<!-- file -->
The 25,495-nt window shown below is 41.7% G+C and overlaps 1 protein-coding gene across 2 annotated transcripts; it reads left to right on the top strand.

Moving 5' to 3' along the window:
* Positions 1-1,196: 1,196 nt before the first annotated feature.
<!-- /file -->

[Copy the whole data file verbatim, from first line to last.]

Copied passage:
The 25,495-nt window shown below is 41.7% G+C and overlaps 1 protein-coding gene across 2 annotated transcripts; it reads left to right on the top strand.

Moving 5' to 3' along the window:
* Positions 1-1,196: 1,196 nt before the first annotated feature.